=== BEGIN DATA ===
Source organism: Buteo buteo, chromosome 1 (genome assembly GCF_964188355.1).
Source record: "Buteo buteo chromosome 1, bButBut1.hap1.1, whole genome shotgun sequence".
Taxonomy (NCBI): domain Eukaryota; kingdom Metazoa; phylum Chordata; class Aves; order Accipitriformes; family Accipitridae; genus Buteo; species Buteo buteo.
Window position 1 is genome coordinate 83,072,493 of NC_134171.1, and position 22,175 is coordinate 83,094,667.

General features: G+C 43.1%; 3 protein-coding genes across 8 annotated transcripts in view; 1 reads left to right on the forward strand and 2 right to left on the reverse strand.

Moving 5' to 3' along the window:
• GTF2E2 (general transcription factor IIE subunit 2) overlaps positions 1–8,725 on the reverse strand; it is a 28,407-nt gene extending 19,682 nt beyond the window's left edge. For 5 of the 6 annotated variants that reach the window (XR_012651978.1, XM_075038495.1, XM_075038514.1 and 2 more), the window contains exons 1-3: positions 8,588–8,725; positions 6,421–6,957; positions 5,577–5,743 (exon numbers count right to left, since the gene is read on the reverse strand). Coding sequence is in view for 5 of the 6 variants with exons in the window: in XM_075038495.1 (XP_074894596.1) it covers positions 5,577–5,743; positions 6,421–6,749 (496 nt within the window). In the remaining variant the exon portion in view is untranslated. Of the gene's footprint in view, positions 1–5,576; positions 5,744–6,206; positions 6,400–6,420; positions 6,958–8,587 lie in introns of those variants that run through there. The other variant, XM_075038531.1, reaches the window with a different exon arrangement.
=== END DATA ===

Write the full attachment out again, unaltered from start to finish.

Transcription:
Source organism: Buteo buteo, chromosome 1 (genome assembly GCF_964188355.1).
Source record: "Buteo buteo chromosome 1, bButBut1.hap1.1, whole genome shotgun sequence".
Taxonomy (NCBI): domain Eukaryota; kingdom Metazoa; phylum Chordata; class Aves; order Accipitriformes; family Accipitridae; genus Buteo; species Buteo buteo.
Window position 1 is genome coordinate 83,072,493 of NC_134171.1, and position 22,175 is coordinate 83,094,667.

General features: G+C 43.1%; 3 protein-coding genes across 8 annotated transcripts in view; 1 reads left to right on the forward strand and 2 right to left on the reverse strand.

Moving 5' to 3' along the window:
• GTF2E2 (general transcription factor IIE subunit 2) overlaps positions 1–8,725 on the reverse strand; it is a 28,407-nt gene extending 19,682 nt beyond the window's left edge. For 5 of the 6 annotated variants that reach the window (XR_012651978.1, XM_075038495.1, XM_075038514.1 and 2 more), the window contains exons 1-3: positions 8,588–8,725; positions 6,421–6,957; positions 5,577–5,743 (exon numbers count right to left, since the gene is read on the reverse strand). Coding sequence is in view for 5 of the 6 variants with exons in the window: in XM_075038495.1 (XP_074894596.1) it covers positions 5,577–5,743; positions 6,421–6,749 (496 nt within the window). In the remaining variant the exon portion in view is untranslated. Of the gene's footprint in view, positions 1–5,576; positions 5,744–6,206; positions 6,400–6,420; positions 6,958–8,587 lie in introns of those variants that run through there. The other variant, XM_075038531.1, reaches the window with a different exon arrangement.